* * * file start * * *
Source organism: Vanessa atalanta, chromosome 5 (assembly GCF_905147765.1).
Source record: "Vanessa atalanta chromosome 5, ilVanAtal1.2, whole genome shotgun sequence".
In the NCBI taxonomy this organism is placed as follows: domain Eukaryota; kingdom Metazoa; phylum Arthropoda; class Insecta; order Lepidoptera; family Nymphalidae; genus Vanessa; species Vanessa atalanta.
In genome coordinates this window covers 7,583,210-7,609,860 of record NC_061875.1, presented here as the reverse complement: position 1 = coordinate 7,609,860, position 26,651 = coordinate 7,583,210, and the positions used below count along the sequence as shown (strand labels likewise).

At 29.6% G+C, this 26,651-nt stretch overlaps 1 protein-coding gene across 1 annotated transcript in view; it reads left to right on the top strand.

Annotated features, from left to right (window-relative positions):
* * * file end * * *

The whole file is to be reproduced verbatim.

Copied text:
Source organism: Vanessa atalanta, chromosome 5 (assembly GCF_905147765.1).
Source record: "Vanessa atalanta chromosome 5, ilVanAtal1.2, whole genome shotgun sequence".
In the NCBI taxonomy this organism is placed as follows: domain Eukaryota; kingdom Metazoa; phylum Arthropoda; class Insecta; order Lepidoptera; family Nymphalidae; genus Vanessa; species Vanessa atalanta.
In genome coordinates this window covers 7,583,210-7,609,860 of record NC_061875.1, presented here as the reverse complement: position 1 = coordinate 7,609,860, position 26,651 = coordinate 7,583,210, and the positions used below count along the sequence as shown (strand labels likewise).

At 29.6% G+C, this 26,651-nt stretch overlaps 1 protein-coding gene across 1 annotated transcript in view; it reads left to right on the top strand.

Annotated features, from left to right (window-relative positions):